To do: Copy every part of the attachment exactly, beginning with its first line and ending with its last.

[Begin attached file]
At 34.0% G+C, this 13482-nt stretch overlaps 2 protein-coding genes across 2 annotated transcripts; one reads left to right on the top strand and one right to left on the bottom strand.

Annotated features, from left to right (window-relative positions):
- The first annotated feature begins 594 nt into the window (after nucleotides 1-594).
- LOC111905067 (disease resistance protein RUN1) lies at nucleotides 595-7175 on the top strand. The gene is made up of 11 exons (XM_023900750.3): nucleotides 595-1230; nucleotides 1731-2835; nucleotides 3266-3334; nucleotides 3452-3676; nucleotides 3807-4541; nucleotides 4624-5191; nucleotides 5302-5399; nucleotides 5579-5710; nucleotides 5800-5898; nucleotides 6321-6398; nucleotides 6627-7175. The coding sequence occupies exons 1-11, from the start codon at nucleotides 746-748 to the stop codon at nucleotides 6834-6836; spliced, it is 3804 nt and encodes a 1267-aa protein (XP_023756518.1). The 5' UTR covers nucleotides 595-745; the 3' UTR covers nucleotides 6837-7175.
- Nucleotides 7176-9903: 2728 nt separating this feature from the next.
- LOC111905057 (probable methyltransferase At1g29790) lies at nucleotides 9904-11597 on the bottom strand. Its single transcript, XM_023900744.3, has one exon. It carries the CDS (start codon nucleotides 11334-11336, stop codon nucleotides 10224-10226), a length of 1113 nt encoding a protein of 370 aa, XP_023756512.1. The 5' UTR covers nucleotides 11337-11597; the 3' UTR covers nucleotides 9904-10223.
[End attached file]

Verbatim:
At 34.0% G+C, this 13482-nt stretch overlaps 2 protein-coding genes across 2 annotated transcripts; one reads left to right on the top strand and one right to left on the bottom strand.

Annotated features, from left to right (window-relative positions):
- The first annotated feature begins 594 nt into the window (after nucleotides 1-594).
- LOC111905067 (disease resistance protein RUN1) lies at nucleotides 595-7175 on the top strand. The gene is made up of 11 exons (XM_023900750.3): nucleotides 595-1230; nucleotides 1731-2835; nucleotides 3266-3334; nucleotides 3452-3676; nucleotides 3807-4541; nucleotides 4624-5191; nucleotides 5302-5399; nucleotides 5579-5710; nucleotides 5800-5898; nucleotides 6321-6398; nucleotides 6627-7175. The coding sequence occupies exons 1-11, from the start codon at nucleotides 746-748 to the stop codon at nucleotides 6834-6836; spliced, it is 3804 nt and encodes a 1267-aa protein (XP_023756518.1). The 5' UTR covers nucleotides 595-745; the 3' UTR covers nucleotides 6837-7175.
- Nucleotides 7176-9903: 2728 nt separating this feature from the next.
- LOC111905057 (probable methyltransferase At1g29790) lies at nucleotides 9904-11597 on the bottom strand. Its single transcript, XM_023900744.3, has one exon. It carries the CDS (start codon nucleotides 11334-11336, stop codon nucleotides 10224-10226), a length of 1113 nt encoding a protein of 370 aa, XP_023756512.1. The 5' UTR covers nucleotides 11337-11597; the 3' UTR covers nucleotides 9904-10223.